Saturday, July 28, 2012




This is it. The training wheels are off. You have a snapshot of your novel and a rough map for creating it. You know which characters you’re bringing in, what they’ll face, and in what locations.  
            Step seven - start writing the story from the beginning and don’t stop until you have a complete first draft. Writing a novel really is this straight-forward when you break it into the seven manageable steps of the writing pyramid. Still feeling overwhelmed? Some things to consider.
1.     Get over the “every word has to be perfect” mindset. It’ll slow down your writing process. The first  draft is just that—a beginning.
2.     Set a daily writing goal and keep it realistic. I try to do a page and a half. If possible, set aside the same time daily for your writing.
3.     Keep your notebook on hand and refer to it often, adding new character points and sub-characters, names and places, so you’ll always have a reference guide.
4.     Fine-tune your outline as you write, which makes it easy to go back and find things.
5.     Keep your work well organized. If you do it as you go, you won’t struggle with things like missing chapters and out-of-sequence pages later.
6.     Second-guessing your work? Read it out loud. It’s amazing what comes to light when you hear the words.
7.     On days when you aren’t feeling creative—write anyway! That’s what the editing process is for.

Dear readers,
I wish you the best of luck with your writing. If you get stuck with anything, you’ll find a myriad of articles posted on writer’s blogs. It helps to get pointers from others who’ve been where your are.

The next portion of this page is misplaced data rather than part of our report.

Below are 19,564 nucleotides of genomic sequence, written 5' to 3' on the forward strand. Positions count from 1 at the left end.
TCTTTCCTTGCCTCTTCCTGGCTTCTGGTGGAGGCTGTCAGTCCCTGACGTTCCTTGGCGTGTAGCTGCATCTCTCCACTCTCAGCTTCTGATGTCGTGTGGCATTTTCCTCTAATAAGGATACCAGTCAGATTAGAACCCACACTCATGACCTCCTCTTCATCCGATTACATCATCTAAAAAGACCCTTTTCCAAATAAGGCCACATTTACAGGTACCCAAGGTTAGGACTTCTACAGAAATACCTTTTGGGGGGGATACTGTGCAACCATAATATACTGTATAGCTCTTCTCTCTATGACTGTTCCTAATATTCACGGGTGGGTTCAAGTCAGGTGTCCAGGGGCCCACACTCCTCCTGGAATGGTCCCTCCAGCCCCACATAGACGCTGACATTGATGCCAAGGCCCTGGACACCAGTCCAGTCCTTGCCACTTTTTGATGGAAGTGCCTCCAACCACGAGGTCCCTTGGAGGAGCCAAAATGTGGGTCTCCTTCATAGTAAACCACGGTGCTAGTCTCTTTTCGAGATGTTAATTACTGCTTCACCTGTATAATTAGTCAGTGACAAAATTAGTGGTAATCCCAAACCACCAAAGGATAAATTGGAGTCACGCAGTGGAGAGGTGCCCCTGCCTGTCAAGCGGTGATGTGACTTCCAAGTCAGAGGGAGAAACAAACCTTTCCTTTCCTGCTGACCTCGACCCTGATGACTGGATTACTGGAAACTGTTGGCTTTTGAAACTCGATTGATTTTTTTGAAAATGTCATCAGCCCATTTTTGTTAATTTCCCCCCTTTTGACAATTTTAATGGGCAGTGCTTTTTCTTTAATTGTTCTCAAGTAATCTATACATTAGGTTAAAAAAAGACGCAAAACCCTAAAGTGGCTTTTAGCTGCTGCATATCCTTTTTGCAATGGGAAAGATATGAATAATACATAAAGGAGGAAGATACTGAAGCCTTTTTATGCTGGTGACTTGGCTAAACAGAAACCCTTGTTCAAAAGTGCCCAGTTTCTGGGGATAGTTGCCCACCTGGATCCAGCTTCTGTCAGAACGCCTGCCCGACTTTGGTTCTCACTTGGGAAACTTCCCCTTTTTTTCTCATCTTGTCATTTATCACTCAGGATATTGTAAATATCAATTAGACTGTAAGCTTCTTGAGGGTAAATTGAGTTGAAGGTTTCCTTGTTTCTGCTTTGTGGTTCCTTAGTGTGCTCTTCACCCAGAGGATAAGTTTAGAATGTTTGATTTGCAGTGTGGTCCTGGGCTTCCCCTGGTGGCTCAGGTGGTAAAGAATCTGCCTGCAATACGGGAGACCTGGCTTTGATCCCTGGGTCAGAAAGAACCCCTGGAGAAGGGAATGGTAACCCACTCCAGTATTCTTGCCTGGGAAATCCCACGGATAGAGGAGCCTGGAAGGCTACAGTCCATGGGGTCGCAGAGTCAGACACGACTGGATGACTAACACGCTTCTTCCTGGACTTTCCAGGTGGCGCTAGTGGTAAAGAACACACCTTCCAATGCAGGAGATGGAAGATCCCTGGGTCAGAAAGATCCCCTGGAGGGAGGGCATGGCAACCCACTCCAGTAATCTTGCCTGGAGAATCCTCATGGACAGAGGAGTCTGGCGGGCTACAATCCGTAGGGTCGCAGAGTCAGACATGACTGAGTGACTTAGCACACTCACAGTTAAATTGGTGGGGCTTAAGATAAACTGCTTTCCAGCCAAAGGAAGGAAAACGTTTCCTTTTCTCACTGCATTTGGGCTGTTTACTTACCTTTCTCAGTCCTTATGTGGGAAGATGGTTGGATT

A special Thank You to Jess Lourey for creating The Pyramid Approach. I’m sure there are many other structure-resistant writers out there who will enjoy using such a simple guideline for writing their novel.
 Have a wonderful week,

Saturday, July 21, 2012

STEP SIX - It's Time to Outline


It’s time to do a rough outline of your novel. Are you ready? Feel like you aren’t? Remember the words of Jack London: ““You can't wait for inspiration. You have to go after it with a club.” Get your clubs out and begin.
A chapter-by-chapter, detailed outline is laborious to craft (Unless you’re James Patterson, who writes from 50 page outlines!) and restricts the creative drive when it comes time to actually write the novel.
Instead, I recommend generating a rough outline that highlights only the major conflicts and character interactions, essentially a more complex version of the summary you completed in Step 2.  A “big picture” outline allows you to always have something exciting to write toward without eliminating the joy of discovering what your characters will do when left to their own deices.
And if you’re still frantically looking around the room for distractions, try these tips:
1.                    Many authors begin with a three-part approach—beginning, middle, and end. With those divisions in place, you can fill in conflict and character details. It doesn’t get much simpler than that.
2.                    Use your outline to fill in dates of events. A broad view of your time sequence will be invaluable once you start your individual chapters.
3.                    Some authors highlight appearances of their main characters with different colors. This is especially helpful if doing a mystery and the protagonist makes regular, individual chapter appearances.
4.                    A large, erasable whiteboard is useful if you need to look at things visually. It puts everything right up front and into perspective.
5.                    Another excellent, visual tool for outlining is a bulletin board. With index cards, you can arrange and rearrange sections and chapters at will.

Dear Readers,